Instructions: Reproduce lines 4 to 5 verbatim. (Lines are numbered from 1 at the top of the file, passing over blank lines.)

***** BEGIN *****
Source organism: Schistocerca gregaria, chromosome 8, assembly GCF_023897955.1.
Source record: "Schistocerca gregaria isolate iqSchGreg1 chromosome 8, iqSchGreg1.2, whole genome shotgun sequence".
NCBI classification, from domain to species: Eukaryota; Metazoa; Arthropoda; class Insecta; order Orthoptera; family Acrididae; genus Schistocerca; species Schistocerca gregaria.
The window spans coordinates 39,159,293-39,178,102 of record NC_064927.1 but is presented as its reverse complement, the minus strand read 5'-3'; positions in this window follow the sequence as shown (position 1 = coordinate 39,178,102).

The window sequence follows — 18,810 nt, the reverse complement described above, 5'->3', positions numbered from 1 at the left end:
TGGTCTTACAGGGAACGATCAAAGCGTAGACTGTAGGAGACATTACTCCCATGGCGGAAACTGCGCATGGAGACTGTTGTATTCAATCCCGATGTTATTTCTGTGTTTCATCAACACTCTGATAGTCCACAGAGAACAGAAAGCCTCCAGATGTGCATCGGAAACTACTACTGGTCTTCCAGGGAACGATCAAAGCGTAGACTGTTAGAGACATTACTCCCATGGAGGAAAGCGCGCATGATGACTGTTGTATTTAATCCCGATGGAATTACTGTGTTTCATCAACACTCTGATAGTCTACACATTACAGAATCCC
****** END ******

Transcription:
The window spans coordinates 39,159,293-39,178,102 of record NC_064927.1 but is presented as its reverse complement, the minus strand read 5'-3'; positions in this window follow the sequence as shown (position 1 = coordinate 39,178,102).

The window sequence follows — 18,810 nt, the reverse complement described above, 5'->3', positions numbered from 1 at the left end: